France Revisited meets with Jeanne Bernard, an American from Louisiana living in Paris, to discuss her documentary “New Wine From France,” an examination of the world of biodynamic wines, to learn how she got involved with biodynamics and filmmaking, and to discover her favorite shops and bars selling organic and biodynamic wines in Paris.
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Wines produced from organic vineyards, having gotten their bearings straight in the 1980s and 1990s, took off at the turn of the century and have now made their mark throughout the winegrowing regions of France.
The number of organic vineyards (of which biodynamics are a subset) has expanded substantially since 1999. In 2010 more than 6% of the surface area of vineyards was considered organic in France, led by the regions Languedoc-Roussillon, Provence-Alpes-Cote d’Azur and Aquitaine.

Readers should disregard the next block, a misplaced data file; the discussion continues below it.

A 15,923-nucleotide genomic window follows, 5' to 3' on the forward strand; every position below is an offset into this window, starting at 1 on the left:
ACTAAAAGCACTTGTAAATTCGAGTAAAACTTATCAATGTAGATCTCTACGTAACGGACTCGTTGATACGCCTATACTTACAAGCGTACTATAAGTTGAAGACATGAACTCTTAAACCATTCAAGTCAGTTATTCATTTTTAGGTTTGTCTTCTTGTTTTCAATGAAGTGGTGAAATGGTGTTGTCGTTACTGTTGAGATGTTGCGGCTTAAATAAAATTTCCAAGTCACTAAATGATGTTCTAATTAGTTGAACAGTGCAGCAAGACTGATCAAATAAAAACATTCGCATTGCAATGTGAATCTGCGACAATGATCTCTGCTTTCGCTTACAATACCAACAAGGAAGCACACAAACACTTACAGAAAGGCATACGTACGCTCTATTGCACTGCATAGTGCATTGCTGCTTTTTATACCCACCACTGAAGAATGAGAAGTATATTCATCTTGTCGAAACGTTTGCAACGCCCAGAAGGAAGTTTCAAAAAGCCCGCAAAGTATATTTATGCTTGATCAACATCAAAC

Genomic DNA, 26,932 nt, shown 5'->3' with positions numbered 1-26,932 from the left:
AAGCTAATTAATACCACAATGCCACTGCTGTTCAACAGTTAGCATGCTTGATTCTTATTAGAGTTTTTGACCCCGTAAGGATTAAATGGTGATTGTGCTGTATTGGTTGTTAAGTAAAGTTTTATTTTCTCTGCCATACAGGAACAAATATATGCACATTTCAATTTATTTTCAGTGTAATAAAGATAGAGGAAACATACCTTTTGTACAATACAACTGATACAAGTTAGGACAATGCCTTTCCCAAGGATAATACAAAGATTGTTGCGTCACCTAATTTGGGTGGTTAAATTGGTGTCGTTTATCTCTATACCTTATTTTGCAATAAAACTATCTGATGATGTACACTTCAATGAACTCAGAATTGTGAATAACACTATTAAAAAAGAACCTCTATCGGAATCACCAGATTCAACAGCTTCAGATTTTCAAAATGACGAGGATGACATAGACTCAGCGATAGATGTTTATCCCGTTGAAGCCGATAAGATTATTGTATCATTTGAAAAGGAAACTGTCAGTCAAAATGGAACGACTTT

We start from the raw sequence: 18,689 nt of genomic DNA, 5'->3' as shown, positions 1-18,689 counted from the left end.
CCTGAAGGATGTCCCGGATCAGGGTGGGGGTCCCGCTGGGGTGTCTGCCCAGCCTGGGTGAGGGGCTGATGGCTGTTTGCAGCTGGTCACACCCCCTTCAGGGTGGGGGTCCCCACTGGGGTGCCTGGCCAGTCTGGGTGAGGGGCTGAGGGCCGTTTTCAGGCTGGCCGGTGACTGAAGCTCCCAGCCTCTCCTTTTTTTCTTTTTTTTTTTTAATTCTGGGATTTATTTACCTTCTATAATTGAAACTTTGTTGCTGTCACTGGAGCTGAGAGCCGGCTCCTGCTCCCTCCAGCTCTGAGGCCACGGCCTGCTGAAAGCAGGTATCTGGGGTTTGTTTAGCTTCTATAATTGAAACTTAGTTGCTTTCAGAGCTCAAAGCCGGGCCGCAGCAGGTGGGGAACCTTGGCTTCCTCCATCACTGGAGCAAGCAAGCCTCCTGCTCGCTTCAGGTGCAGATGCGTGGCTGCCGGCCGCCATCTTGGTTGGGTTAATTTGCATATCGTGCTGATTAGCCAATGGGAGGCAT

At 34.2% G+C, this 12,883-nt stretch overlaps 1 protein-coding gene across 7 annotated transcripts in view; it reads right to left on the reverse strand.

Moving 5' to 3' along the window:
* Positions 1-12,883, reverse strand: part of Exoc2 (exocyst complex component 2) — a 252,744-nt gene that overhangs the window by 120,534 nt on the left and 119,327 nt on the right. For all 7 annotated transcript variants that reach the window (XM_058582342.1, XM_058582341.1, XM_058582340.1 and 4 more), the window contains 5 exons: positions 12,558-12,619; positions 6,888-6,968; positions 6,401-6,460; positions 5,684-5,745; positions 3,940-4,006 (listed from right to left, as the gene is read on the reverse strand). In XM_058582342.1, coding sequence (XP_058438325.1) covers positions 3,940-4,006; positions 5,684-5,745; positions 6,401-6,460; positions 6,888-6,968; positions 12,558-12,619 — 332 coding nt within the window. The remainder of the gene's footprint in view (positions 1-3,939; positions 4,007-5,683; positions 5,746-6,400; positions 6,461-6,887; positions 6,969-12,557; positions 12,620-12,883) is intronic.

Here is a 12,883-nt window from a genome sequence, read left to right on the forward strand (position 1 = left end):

Europe is far and away the world leader in organic wine farming, with Spain, Italy and France leading the way as producers and with Germany joining the group as a major consumer. In France, where sales of wines produced from organic agriculture increased by 70% between 2005 and 2010, you’d be hard pressed to find organic wines from Italy or Spain since 99% of the domestic consumption is homegrown. (All statistics above are from a study by Agence Bio, 2011).
And much of that consumption is taking place in Paris which, over the past decade, has witnessed a dramatic increase in the number of wine shops, wine bars, cafés, restaurants and sommeliers proposing wines produced from organic (bio or biologique) and biodynamic (biodynamique) agriculture. Such wines have even become mainstream in some quarters of the capital.
But what exactly is a biodynamic vineyard and what are the advantages or disadvantages of using biodynamics in developing wine?
Jeanne Bernard, an American living in Paris since 1985, set out to answer those questions in her documentary “New Wine From France,” an examination of the world of biodynamic wines through three uncommon vineyards in the Loire Valley and their winegrowers.